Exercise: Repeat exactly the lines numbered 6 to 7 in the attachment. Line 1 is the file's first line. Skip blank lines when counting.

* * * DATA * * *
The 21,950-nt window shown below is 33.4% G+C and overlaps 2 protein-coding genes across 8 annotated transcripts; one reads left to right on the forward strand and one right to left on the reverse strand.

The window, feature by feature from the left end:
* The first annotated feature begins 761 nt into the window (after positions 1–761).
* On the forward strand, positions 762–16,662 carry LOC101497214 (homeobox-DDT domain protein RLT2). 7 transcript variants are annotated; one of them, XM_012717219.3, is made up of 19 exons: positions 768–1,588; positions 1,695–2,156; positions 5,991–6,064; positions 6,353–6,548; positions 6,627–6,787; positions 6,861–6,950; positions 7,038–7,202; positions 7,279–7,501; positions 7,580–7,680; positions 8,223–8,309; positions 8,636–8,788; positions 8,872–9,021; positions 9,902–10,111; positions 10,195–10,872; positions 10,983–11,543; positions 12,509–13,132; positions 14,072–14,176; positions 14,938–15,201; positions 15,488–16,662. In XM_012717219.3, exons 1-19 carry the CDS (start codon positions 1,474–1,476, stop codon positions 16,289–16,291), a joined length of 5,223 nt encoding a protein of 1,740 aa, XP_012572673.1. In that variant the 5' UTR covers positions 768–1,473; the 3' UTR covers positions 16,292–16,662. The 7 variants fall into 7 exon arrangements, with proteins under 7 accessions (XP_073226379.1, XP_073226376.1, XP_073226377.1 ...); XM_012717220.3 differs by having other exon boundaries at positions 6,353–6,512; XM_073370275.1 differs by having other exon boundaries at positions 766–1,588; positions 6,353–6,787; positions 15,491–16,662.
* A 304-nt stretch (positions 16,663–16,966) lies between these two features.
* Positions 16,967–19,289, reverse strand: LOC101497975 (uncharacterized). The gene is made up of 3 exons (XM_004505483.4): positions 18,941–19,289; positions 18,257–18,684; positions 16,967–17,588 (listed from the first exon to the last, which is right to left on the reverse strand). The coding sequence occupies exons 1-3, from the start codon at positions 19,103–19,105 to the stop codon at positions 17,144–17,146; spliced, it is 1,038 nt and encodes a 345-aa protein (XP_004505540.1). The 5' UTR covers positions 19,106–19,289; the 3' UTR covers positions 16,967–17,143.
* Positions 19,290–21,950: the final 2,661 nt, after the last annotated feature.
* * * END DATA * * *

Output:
* Positions 16,967–19,289, reverse strand: LOC101497975 (uncharacterized). The gene is made up of 3 exons (XM_004505483.4): positions 18,941–19,289; positions 18,257–18,684; positions 16,967–17,588 (listed from the first exon to the last, which is right to left on the reverse strand). The coding sequence occupies exons 1-3, from the start codon at positions 19,103–19,105 to the stop codon at positions 17,144–17,146; spliced, it is 1,038 nt and encodes a 345-aa protein (XP_004505540.1). The 5' UTR covers positions 19,106–19,289; the 3' UTR covers positions 16,967–17,143.
* Positions 19,290–21,950: the final 2,661 nt, after the last annotated feature.